Olympics: Ren Qian and Nadia Comaneci among youngest medallists
Chinese diver Ren Qian became the youngest medallist at Rio 2016 by winning gold - aged 15 years and 180 days - in the 10m platform.
But, despite her remarkable achievement, Ren is already too old to rewrite the record books.
From a 10-year-old Greek gymnast, to an American prodigy who later divorced her parents, BBC Sport looks back at some of the youngest Olympic medallists in history.
Dimitrios Loundras (Greece) - won gymnastics bronze in 1896, aged 10 years and 218 days
While no athlete has won Olympic gold before hitting their teenage years, there has been a preadolescent medallist - all the way back in 1896.
Greek gymnast Dimitrios Loundras was only 10 years old when he won a bronze medal in the team event at his home Olympics in Athens.
Marjorie Gestring (United States) - won diving gold in 1936, 13 years and 268 days
Most 13-year-olds will spend this summer engrossed in Pokemon Go and playing out with their friends. Back in 1936, American diver Marjorie Gestring was winning Olympic gold.
A specialist in the art of mixing pikes, twists and somersaults, Gestring remains the youngest Olympic champion, having won the 3m springboard event in Berlin.
She was denied the opportunity to defend her title when the outbreak of World War II caused the postponement of the 1940 and 1944 Olympics, but did attempt to reach the 1948 London Games.
However, her talent had faded and she failed to make the US team.
Fu Mingxia (China) - won diving gold in 1992, aged 13 years and 345 days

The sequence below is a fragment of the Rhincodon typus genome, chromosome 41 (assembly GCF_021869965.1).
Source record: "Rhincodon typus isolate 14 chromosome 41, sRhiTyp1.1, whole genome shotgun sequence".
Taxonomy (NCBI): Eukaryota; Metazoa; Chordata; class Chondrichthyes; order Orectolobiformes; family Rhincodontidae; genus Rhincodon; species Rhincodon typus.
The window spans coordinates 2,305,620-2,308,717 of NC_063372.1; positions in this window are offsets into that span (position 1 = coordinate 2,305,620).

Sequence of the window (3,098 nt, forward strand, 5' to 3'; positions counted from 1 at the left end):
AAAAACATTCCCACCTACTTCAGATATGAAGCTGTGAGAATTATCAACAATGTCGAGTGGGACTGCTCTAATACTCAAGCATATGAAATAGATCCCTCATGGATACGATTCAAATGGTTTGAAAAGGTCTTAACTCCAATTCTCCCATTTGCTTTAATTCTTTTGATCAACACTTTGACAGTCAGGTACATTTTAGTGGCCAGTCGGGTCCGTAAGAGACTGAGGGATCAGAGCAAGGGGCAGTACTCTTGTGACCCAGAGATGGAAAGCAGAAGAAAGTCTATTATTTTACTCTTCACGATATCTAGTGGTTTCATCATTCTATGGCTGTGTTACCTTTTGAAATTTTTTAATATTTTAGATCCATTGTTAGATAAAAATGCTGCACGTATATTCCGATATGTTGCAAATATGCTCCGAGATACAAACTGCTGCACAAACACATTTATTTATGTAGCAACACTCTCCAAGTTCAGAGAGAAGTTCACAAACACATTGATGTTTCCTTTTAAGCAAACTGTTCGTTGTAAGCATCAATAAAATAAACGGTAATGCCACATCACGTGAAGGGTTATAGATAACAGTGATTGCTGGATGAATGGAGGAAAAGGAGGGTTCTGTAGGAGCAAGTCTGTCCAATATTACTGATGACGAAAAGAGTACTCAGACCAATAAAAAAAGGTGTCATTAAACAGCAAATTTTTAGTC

Fu came to attention - aged just 11 - when she won gold at the 1990 Goodwill Games, and became the world champion a year later.
But it was at the 1992 Olympics in Barcelona that she became a household name across the world.
She won the 10m platform with a score of 461.43 points, almost 50 ahead of her nearest rival.
Fu went on to win four more Olympic medals, making her the most successful female diver in Olympic history until she was overtaken by compatriots Chen Ruolin and Wu Minxia.
Nadia Comaneci (Romania) - won gymnastics gold in 1976, aged 14 years and 243 days
Until the 1976 Olympics, no-one had achieved a perfect score in gymnastics. A 14-year-old Romanian, competing at her first Games, changed that.
Nadia Comaneci was given a 10 by the judges in Montreal for her opening 30-second routine on the uneven bars.
"I had no idea it was the first time in the history of the Olympics, I just knew it was the highest score I could get," she told the BBC.
"I was really happy. It was like being in school and getting a 10 in a maths test."
Comaneci won three golds at the Montreal Olympics, and another two four years later.
Dominique Moceanu (United States) - won gymnastics gold in 1996, aged 14 years and 298 days
American gymnast Dominique Moceanu's path to Olympic stardom was plotted by her father - Romanian gymnast Dumitru Moceanu - before she was born.
By the age of two she was swinging from the washing line and at 10 she was being driven hundreds of miles to a specialist trainer.
At 14 she had an autobiography and, in 1996, was the youngest member of the USA's "magnificent seven" Olympic gymnastics team, which won gold in Atlanta.
But the dream turned into a nightmare for Moceanu, who sought a "divorce" from her parents aged 17.
Sarah Hardcastle (Great Britain) - won swimming silver in 1984, aged 15 years and 113 days
Though the name Sarah Hardcastle may not be instantly recognisable to many Britons, she does hold a special place in the nation's Olympic record books.
At the 1984 Games in Los Angeles, she became the youngest British woman to win an Olympic medal when she took silver in the 400m freestyle.
She grew disillusioned with the sport, deciding to quit aged 17 after the 1986 Commonwealth Games, but made a comeback to reach the 1996 Olympic final in Atlanta.
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